CollectIT began pursuing a debt for an Auckland Accountant in April 2013 when the debt was 18 months old. After approximately 20 unsuccessful attempts at contact which included text messaging, letters to two different addresses, emails to three different addresses and phone messages, the debtor company was loaded as a default debtor on Veda.
The husband and wife had both provided personal guarantees on their contract prior to work being carried out by the Accountant and so were also loaded as default debtors alongside their company.
Six months later CollectIT was contacted by the wife as they had been declined a loan by their bank due to this debt showing on the banks credit check. She felt it was unfair that she and her husband had been loaded as defaulting debtors.
Despite numerous emails showing their signed contract etc, the debtor put in a formal complaint with Veda. CollectIT defended their actions (over three occasions) and the investigation department agreed that all procedures had been correctly followed.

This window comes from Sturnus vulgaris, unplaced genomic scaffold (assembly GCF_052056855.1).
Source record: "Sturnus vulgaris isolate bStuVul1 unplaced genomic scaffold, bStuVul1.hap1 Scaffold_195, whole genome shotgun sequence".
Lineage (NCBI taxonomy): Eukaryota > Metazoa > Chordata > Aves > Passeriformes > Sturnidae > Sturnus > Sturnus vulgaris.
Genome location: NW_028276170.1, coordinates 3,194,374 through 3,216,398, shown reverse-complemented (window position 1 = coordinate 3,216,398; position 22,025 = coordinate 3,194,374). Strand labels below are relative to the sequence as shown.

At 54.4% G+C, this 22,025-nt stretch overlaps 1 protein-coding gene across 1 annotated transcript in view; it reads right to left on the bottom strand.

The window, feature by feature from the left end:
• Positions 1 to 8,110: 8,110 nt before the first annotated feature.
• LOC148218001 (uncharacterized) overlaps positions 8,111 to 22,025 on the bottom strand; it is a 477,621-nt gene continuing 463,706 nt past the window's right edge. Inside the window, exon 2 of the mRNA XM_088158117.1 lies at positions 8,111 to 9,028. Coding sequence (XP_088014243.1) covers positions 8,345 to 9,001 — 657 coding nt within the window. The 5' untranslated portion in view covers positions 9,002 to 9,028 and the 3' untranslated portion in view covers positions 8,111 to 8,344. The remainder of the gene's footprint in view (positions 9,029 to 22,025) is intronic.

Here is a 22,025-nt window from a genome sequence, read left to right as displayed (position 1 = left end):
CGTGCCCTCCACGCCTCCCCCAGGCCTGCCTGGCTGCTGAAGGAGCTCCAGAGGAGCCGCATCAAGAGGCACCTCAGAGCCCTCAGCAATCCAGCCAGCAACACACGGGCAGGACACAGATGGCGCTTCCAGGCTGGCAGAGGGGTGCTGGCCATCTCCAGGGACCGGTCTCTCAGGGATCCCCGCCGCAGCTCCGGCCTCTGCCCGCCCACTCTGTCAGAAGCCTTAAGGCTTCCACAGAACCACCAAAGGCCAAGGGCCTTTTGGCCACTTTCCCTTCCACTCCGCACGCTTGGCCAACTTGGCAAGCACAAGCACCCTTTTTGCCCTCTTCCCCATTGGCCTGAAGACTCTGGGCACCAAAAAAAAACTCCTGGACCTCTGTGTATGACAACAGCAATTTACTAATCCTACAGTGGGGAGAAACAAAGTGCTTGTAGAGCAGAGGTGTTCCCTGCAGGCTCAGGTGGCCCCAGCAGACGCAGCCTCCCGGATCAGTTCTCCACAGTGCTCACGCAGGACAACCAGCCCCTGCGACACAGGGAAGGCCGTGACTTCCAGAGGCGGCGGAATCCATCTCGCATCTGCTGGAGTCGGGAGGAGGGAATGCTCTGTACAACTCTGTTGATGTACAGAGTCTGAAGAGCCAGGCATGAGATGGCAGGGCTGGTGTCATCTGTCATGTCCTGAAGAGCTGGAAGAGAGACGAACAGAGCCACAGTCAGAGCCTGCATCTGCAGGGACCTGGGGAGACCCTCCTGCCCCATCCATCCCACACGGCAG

The debtor then issued court proceedings against both CollectIT and the creditor. The first hearing took place in February 2014 and was adjourned after an hour as the referee wanted the husband to be present.
The debtor company was struck off from the Companies Office between the two court hearings.
A second court hearing took place in June in front of a different referee (again no husband present). After hearing all of the evidence, the referee issued a court order in our clients favour against both the husband and wife personally.
No payment was forthcoming from the debtor on the date the court ordered it to be paid. CollectIT was then told by the debtor that she was going to appeal the decision, then her story changed and she advised she would pay the debt in four months’ time. This was unacceptable and CollectIT moved on with enforcing the order by issuing a Warrant to Seize Property. On execution of the Warrant, the debtor gave the bailiff two cheques totalling the full amount of the debt.
In September and October 2014 payment was received for work that the accountant had carried out for his client three years earlier!
Our client was delighted to have been paid the following - Original invoice $1,725, interest 917.70, collection costs $469.20. The debtor paid a total of $3,111.90